Finally, some critics will argue that mediator credentialing opens OMA to liability.  As the argument goes, if a mediator we credential is sued for negligence or malpractice, then we could be joined as a co-defendant.  OMA considered this risk, and even took steps to create a separate organization to administer Ohio’s mediator credentialing (the Ohio Mediation Credentialing Organization).  Though this course of action would protect OMA from risk, it would also prevent OMA from obtaining the benefits of administering Ohio’s mediator credentialing.  The OMA Board considered this tradeoff and found the benefits to outweigh the risks.  All mediation organizations are hurting right now, and the possibility of receiving an extra source of funding was too much of a benefit to pass up.  The risks are minimal because mediators are rarely sued, and when they are, it is difficult to prove proximate cause to damages in order to establish liability.  Again, Texas’s mediator credentialing organization has operated for 15 years and has never been involved in a lawsuit.  Thus, the chance that a mediator (especially a credentialed mediator) would be sued is small, and the chance that we would be brought into a lawsuit is even smaller.  Regardless, we are shopping for insurance, though mediator credentialing is not a product that has been created and tested by insurance companies.  Also, our credentialing process includes an open-book test that is designed to be a refresher on mediator ethics, and we are looking into purchasing insurance for our credentialing efforts.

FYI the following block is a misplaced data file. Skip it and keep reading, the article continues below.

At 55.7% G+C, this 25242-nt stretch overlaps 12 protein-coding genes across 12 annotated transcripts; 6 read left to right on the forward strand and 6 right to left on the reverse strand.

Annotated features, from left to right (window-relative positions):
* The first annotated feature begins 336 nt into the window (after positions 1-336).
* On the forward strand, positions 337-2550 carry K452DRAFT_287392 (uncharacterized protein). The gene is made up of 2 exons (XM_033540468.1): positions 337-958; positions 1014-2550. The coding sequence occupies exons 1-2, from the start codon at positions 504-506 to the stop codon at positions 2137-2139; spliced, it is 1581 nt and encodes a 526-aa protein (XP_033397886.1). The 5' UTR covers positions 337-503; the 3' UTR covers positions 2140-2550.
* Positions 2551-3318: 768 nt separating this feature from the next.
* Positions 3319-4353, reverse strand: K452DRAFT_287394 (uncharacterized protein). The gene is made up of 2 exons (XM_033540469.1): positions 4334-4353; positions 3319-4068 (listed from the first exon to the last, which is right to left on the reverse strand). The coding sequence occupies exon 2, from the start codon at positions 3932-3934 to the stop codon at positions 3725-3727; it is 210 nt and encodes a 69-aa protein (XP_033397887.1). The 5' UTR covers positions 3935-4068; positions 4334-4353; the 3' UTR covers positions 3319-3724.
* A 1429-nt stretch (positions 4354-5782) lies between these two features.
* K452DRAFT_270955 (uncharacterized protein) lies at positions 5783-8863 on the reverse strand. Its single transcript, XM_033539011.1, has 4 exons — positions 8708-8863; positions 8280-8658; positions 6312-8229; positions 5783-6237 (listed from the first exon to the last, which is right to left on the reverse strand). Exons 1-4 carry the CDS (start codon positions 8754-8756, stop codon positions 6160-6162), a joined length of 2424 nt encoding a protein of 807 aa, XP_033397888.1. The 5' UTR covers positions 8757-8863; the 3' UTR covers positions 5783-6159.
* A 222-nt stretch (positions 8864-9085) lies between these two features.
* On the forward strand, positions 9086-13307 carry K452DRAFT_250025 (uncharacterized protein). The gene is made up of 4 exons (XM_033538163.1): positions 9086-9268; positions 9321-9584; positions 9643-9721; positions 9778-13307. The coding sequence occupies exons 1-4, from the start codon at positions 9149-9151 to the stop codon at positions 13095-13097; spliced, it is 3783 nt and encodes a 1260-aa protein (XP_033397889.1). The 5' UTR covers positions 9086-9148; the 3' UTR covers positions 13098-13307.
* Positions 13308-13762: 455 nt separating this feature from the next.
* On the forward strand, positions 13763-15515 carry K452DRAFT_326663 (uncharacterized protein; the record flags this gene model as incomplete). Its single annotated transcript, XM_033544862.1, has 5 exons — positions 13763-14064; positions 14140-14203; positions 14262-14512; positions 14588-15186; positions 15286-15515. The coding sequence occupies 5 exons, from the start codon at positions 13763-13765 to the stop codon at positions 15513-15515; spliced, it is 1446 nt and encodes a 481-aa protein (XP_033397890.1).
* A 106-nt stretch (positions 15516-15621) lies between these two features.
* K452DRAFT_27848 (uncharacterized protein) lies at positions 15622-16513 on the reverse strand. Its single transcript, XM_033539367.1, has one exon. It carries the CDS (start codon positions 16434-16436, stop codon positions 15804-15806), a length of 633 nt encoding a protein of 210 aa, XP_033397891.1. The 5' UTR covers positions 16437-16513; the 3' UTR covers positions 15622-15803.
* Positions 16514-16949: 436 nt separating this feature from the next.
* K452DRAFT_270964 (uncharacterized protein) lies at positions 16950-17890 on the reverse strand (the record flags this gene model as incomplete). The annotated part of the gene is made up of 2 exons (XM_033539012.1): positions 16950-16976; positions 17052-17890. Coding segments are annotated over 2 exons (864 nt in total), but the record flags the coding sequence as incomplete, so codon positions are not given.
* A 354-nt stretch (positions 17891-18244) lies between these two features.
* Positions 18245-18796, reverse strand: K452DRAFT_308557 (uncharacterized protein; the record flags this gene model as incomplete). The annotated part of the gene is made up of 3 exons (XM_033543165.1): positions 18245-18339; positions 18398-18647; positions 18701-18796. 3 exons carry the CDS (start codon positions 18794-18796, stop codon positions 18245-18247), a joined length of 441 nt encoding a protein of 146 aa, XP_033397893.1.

If you, personally, do not believe in mediator credentialing, you do not have to participate.  Because this is a voluntary process, not applying for credentialing will maintain the current status quo of your mediation practice.  Though this process may not be for you, there are trained and experienced mediators who are looking to stand out with any additional badge of expertise.  OMA aims to meet this need as part of its efforts to promote the professional practice of mediation in Ohio.

 

As a final note on our efforts in creating the current credentialing draft, the Credentialing Committee has exerted an amount of effort on the current draft that is not likely to be replicated.  The last time OMA attempted a credentialing draft, the process lost steam, and it was another 5 years before the political will culminated in another effort.  Over the last year, our Credentialing Committee met in person for four day-long meetings (with members driving a total of 2,280 miles), had four lengthy conference calls, produced 8 separate drafts of the credentialing proposal, consulted the OMA membership twice, conducted independent research, and consulted stakeholders, courts, insurance companies, and credentialing bodies from other states.  If this credentialing draft is not approved, the prospects for future credentialing efforts will be grim.